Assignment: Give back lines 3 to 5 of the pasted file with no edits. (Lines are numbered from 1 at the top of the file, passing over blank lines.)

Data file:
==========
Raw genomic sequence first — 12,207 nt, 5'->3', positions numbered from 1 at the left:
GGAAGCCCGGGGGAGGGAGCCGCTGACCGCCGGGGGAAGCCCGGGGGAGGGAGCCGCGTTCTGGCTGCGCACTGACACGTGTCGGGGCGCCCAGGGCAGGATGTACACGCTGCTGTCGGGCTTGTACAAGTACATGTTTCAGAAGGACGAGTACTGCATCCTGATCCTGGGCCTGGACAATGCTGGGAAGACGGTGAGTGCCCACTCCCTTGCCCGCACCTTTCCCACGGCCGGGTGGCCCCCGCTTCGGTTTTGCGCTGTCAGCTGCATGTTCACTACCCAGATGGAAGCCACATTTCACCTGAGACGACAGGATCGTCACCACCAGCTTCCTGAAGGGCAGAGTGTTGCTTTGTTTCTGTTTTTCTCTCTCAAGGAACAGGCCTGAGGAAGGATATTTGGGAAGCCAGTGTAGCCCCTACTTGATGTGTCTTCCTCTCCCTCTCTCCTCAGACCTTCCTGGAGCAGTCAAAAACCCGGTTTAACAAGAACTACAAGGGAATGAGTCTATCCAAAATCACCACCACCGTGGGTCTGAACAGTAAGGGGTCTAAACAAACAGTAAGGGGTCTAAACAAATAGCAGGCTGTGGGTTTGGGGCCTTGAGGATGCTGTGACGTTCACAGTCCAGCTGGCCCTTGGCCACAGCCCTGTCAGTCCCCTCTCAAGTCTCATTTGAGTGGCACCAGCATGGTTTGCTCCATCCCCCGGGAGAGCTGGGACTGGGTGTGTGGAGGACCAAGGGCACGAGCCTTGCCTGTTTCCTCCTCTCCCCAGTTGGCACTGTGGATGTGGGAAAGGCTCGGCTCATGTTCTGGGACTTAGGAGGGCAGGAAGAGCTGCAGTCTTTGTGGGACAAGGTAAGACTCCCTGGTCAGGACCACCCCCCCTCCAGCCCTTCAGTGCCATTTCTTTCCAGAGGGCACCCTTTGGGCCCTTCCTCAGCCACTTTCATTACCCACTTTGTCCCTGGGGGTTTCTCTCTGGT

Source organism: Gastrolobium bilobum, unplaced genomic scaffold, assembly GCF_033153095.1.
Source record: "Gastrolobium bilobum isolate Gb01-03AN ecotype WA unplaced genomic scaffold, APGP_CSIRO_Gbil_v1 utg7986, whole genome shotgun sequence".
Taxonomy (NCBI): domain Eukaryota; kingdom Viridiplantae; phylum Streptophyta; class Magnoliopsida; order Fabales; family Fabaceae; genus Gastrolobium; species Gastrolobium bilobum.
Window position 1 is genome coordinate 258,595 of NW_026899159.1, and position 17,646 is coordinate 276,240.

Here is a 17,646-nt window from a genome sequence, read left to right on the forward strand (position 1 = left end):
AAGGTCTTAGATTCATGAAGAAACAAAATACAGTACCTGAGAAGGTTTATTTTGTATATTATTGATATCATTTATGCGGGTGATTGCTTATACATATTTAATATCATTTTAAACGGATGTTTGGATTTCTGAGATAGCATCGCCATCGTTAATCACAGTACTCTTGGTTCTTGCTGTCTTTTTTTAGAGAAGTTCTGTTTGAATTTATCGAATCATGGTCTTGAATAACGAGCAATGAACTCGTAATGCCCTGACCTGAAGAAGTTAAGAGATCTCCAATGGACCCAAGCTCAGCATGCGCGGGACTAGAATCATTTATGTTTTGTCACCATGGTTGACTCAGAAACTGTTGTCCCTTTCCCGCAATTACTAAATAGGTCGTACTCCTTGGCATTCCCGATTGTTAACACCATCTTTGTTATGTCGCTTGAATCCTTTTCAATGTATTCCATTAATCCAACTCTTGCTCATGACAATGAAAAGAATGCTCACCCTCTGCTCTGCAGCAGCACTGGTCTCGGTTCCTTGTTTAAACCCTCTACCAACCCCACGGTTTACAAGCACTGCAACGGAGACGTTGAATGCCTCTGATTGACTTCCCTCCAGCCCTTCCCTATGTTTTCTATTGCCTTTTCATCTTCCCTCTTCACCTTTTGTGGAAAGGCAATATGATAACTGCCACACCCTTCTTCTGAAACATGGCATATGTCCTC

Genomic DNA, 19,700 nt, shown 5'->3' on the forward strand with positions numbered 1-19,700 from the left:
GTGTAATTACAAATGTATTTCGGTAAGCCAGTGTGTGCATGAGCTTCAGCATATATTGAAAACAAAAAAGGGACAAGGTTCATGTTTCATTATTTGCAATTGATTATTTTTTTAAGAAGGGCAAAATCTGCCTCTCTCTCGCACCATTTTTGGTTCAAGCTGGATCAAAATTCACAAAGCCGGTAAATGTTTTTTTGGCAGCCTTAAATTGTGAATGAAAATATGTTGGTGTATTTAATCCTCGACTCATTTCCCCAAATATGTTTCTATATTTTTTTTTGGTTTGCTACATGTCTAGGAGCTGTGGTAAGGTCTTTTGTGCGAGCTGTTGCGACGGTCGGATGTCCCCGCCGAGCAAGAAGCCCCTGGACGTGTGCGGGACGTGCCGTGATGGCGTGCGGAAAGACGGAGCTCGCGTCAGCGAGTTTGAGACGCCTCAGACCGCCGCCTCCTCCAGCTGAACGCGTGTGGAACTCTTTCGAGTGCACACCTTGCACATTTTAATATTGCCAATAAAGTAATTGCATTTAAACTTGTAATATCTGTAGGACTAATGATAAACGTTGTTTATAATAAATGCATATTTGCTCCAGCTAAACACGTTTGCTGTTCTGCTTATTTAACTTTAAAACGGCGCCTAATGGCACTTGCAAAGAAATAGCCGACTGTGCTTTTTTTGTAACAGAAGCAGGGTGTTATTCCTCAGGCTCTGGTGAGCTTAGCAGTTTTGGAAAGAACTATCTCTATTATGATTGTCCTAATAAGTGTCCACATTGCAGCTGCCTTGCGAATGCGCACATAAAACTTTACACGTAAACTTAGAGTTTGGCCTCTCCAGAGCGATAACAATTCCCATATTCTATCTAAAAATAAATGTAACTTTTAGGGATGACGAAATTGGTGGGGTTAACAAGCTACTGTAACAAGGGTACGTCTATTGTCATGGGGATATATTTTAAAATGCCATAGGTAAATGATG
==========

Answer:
Source organism: Gastrolobium bilobum, unplaced genomic scaffold, assembly GCF_033153095.1.
Source record: "Gastrolobium bilobum isolate Gb01-03AN ecotype WA unplaced genomic scaffold, APGP_CSIRO_Gbil_v1 utg7986, whole genome shotgun sequence".
Taxonomy (NCBI): domain Eukaryota; kingdom Viridiplantae; phylum Streptophyta; class Magnoliopsida; order Fabales; family Fabaceae; genus Gastrolobium; species Gastrolobium bilobum.